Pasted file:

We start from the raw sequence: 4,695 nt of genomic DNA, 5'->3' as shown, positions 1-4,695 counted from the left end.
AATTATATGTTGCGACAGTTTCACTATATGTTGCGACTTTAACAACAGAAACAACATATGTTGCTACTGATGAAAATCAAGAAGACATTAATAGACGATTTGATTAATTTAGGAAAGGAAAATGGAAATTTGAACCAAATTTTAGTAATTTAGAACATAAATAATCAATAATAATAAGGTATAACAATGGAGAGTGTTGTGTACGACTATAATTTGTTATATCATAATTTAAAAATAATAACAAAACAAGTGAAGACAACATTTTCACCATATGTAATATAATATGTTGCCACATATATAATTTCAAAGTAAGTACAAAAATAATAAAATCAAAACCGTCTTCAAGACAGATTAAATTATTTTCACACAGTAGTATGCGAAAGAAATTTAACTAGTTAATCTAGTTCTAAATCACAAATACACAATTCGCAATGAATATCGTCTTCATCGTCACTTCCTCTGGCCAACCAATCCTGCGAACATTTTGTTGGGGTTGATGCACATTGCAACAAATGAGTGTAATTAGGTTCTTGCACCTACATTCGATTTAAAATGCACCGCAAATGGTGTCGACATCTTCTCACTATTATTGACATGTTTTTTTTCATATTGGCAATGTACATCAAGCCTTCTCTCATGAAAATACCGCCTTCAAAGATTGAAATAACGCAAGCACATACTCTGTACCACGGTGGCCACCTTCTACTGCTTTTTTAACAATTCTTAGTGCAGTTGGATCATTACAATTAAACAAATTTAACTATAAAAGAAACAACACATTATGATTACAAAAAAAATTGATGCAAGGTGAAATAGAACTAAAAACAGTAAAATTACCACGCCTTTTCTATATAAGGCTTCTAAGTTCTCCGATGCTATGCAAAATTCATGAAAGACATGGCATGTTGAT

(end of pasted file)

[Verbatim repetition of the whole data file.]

We start from the raw sequence: 4,695 nt of genomic DNA, 5'->3' as shown, positions 1-4,695 counted from the left end.
AATTATATGTTGCGACAGTTTCACTATATGTTGCGACTTTAACAACAGAAACAACATATGTTGCTACTGATGAAAATCAAGAAGACATTAATAGACGATTTGATTAATTTAGGAAAGGAAAATGGAAATTTGAACCAAATTTTAGTAATTTAGAACATAAATAATCAATAATAATAAGGTATAACAATGGAGAGTGTTGTGTACGACTATAATTTGTTATATCATAATTTAAAAATAATAACAAAACAAGTGAAGACAACATTTTCACCATATGTAATATAATATGTTGCCACATATATAATTTCAAAGTAAGTACAAAAATAATAAAATCAAAACCGTCTTCAAGACAGATTAAATTATTTTCACACAGTAGTATGCGAAAGAAATTTAACTAGTTAATCTAGTTCTAAATCACAAATACACAATTCGCAATGAATATCGTCTTCATCGTCACTTCCTCTGGCCAACCAATCCTGCGAACATTTTGTTGGGGTTGATGCACATTGCAACAAATGAGTGTAATTAGGTTCTTGCACCTACATTCGATTTAAAATGCACCGCAAATGGTGTCGACATCTTCTCACTATTATTGACATGTTTTTTTTCATATTGGCAATGTACATCAAGCCTTCTCTCATGAAAATACCGCCTTCAAAGATTGAAATAACGCAAGCACATACTCTGTACCACGGTGGCCACCTTCTACTGCTTTTTTAACAATTCTTAGTGCAGTTGGATCATTACAATTAAACAAATTTAACTATAAAAGAAACAACACATTATGATTACAAAAAAAATTGATGCAAGGTGAAATAGAACTAAAAACAGTAAAATTACCACGCCTTTTCTATATAAGGCTTCTAAGTTCTCCGATGCTATGCAAAATTCATGAAAGACATGGCATGTTGAT